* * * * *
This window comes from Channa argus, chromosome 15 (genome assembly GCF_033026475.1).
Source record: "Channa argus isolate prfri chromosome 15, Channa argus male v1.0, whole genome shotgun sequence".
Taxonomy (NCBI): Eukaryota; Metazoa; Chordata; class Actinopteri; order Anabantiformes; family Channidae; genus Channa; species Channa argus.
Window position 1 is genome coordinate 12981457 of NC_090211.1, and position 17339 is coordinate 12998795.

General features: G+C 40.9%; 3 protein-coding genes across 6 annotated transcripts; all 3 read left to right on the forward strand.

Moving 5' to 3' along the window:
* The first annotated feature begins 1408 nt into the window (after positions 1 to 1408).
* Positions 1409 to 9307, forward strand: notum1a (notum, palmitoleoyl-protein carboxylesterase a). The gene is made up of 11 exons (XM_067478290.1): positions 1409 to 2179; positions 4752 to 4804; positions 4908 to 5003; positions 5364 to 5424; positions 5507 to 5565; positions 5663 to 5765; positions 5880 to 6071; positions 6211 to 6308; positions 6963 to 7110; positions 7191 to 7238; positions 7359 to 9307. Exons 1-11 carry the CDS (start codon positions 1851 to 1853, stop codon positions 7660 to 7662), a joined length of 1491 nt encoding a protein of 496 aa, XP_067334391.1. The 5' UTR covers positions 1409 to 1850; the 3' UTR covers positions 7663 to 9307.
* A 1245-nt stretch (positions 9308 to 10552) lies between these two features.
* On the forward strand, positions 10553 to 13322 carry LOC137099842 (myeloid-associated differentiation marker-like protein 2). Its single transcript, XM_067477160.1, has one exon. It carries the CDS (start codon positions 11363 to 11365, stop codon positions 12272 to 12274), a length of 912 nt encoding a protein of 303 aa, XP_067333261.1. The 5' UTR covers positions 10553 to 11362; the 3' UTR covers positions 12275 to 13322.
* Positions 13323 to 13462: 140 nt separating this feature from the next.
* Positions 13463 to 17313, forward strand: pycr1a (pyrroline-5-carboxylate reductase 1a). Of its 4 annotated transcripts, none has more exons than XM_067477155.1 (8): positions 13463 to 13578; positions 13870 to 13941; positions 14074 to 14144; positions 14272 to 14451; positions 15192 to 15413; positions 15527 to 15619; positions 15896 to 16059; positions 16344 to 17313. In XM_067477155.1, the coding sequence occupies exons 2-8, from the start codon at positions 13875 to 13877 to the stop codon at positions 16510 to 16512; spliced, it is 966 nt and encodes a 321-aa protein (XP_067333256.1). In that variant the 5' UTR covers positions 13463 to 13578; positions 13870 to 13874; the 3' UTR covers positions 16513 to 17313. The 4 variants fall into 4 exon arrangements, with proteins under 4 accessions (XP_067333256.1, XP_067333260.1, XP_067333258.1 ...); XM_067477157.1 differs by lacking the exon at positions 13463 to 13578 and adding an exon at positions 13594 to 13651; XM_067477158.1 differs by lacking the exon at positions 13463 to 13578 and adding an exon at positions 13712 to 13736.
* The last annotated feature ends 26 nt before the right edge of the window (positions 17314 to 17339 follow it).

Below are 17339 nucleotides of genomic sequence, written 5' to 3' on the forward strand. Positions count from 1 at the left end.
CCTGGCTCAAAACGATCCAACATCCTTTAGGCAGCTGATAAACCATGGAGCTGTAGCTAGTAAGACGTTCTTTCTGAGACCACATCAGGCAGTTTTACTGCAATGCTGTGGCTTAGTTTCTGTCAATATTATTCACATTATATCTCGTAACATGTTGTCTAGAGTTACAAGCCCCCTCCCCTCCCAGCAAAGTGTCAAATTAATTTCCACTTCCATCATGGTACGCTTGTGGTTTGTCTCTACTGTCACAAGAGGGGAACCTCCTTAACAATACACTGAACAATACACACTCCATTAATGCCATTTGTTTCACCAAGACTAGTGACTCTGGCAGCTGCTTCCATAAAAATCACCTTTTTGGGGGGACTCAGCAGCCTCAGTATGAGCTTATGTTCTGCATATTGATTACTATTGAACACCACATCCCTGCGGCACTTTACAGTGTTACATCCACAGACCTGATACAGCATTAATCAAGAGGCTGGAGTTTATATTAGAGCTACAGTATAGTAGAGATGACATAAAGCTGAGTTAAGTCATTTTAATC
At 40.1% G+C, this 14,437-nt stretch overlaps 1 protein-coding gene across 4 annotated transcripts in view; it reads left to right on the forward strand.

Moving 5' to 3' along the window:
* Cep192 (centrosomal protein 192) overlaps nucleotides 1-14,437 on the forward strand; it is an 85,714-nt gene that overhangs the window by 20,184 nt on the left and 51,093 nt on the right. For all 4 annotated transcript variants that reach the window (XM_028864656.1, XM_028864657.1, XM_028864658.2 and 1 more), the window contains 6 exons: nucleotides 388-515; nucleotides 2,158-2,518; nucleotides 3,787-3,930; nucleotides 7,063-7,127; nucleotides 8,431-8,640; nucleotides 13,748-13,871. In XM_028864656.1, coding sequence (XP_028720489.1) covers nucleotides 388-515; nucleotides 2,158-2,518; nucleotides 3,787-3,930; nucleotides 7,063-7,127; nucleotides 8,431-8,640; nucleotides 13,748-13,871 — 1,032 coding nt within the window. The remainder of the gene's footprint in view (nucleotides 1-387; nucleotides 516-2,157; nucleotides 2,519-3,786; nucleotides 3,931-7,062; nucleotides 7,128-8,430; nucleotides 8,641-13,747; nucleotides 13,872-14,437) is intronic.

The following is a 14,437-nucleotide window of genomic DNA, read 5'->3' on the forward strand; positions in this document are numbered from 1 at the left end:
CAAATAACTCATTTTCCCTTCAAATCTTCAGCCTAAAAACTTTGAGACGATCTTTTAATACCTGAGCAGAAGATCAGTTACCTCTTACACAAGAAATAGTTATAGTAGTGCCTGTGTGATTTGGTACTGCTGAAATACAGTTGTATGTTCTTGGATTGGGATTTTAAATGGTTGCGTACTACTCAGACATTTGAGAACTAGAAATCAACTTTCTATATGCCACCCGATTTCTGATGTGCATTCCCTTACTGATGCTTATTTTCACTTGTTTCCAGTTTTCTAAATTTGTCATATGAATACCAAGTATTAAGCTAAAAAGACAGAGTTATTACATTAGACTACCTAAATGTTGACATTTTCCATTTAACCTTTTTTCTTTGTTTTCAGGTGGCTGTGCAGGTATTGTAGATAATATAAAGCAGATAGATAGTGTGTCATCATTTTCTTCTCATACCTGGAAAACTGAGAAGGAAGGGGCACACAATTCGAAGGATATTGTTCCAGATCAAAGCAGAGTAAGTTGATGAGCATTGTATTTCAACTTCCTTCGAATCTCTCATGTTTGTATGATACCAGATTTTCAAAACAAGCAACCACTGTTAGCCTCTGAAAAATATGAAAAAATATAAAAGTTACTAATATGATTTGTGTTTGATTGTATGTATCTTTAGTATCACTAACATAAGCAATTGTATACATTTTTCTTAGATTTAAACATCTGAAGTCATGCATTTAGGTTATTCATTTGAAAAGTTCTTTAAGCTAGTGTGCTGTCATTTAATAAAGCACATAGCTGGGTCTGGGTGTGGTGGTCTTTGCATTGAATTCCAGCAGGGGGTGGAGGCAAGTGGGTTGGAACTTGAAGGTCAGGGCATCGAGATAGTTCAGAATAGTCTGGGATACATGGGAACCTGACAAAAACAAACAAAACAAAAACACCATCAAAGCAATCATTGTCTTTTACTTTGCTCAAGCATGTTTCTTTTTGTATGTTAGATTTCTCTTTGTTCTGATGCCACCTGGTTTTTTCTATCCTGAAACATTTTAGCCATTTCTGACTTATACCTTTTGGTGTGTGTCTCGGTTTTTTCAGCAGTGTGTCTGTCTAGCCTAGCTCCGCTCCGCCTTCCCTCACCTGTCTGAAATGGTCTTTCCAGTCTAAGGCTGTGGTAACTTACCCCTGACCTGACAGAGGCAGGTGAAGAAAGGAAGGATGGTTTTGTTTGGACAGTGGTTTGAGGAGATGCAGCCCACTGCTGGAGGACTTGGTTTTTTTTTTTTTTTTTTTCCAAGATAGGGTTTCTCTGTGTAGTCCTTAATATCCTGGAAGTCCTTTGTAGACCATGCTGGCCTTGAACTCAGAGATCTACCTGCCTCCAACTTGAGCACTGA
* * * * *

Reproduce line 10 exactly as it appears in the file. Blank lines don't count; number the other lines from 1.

* On the forward strand, positions 10553 to 13322 carry LOC137099842 (myeloid-associated differentiation marker-like protein 2). Its single transcript, XM_067477160.1, has one exon. It carries the CDS (start codon positions 11363 to 11365, stop codon positions 12272 to 12274), a length of 912 nt encoding a protein of 303 aa, XP_067333261.1. The 5' UTR covers positions 10553 to 11362; the 3' UTR covers positions 12275 to 13322.